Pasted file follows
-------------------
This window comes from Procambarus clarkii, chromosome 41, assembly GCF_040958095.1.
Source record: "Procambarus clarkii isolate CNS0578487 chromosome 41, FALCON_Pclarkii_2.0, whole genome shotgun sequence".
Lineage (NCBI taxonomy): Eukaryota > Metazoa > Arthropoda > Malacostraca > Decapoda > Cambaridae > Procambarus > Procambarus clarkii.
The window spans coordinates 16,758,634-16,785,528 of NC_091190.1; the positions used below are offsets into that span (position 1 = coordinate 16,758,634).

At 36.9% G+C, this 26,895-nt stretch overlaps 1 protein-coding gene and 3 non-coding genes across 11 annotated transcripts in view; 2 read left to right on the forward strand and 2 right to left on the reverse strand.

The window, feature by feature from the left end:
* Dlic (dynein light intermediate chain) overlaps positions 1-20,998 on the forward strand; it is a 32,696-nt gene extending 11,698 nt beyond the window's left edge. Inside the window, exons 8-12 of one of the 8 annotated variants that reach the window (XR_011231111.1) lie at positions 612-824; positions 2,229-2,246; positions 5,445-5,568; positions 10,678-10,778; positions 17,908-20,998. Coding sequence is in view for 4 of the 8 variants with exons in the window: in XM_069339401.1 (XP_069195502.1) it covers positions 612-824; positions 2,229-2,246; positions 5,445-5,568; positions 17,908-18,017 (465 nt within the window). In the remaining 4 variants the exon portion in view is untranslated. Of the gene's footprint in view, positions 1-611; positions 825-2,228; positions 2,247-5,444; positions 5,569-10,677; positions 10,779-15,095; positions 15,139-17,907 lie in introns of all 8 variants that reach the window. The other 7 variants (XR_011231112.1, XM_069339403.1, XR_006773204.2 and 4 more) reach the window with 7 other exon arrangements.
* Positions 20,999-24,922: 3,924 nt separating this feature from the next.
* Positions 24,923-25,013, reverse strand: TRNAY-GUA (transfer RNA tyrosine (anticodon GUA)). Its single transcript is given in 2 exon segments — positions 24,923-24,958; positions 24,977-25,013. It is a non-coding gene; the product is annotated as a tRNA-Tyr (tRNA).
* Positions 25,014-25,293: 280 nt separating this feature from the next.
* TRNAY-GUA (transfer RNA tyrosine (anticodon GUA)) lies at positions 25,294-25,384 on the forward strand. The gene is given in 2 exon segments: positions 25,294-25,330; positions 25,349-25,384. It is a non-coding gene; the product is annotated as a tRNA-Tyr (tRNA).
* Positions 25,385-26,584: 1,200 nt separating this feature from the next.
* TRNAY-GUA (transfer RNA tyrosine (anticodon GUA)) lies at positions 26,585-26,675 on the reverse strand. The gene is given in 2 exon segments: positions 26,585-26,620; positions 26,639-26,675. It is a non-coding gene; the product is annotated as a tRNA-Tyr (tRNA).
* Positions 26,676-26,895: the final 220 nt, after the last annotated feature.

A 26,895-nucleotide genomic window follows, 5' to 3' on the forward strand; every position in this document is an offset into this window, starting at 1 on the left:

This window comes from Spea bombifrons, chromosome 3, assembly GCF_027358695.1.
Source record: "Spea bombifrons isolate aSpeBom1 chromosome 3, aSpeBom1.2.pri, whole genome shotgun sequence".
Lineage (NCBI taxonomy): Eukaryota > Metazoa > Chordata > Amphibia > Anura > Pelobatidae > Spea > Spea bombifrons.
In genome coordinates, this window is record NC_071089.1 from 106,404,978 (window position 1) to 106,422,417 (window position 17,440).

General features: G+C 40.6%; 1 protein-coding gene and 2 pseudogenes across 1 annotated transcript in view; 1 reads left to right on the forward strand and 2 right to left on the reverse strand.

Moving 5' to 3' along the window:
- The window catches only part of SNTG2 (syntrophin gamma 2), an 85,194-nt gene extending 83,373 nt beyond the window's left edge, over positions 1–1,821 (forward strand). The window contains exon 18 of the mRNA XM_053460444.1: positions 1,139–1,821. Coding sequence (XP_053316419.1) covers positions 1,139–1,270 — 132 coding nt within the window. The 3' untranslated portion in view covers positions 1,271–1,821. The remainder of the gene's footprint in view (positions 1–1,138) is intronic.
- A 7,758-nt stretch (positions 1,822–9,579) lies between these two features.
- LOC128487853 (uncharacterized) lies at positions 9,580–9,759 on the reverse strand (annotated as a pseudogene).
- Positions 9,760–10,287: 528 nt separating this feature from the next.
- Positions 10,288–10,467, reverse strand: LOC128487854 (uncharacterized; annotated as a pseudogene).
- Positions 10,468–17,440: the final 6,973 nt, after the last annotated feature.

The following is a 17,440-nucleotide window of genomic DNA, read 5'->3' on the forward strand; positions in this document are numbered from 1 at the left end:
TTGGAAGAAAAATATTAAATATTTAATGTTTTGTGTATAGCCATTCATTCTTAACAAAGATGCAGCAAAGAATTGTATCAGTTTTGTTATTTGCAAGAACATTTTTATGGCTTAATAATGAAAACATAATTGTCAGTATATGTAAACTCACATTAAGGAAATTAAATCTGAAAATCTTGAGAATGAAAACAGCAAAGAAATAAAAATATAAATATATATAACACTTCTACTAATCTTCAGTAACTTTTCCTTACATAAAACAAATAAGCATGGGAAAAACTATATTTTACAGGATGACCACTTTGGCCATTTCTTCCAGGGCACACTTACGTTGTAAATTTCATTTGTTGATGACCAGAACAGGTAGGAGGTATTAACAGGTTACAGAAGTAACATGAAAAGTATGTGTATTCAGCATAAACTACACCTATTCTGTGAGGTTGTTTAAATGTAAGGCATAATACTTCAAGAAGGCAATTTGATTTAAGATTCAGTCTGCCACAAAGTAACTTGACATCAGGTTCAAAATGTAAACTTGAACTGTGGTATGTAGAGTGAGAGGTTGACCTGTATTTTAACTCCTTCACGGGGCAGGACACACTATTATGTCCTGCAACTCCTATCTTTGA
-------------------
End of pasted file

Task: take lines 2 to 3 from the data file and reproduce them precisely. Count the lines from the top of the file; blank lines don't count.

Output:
Source record: "Procambarus clarkii isolate CNS0578487 chromosome 41, FALCON_Pclarkii_2.0, whole genome shotgun sequence".
Lineage (NCBI taxonomy): Eukaryota > Metazoa > Arthropoda > Malacostraca > Decapoda > Cambaridae > Procambarus > Procambarus clarkii.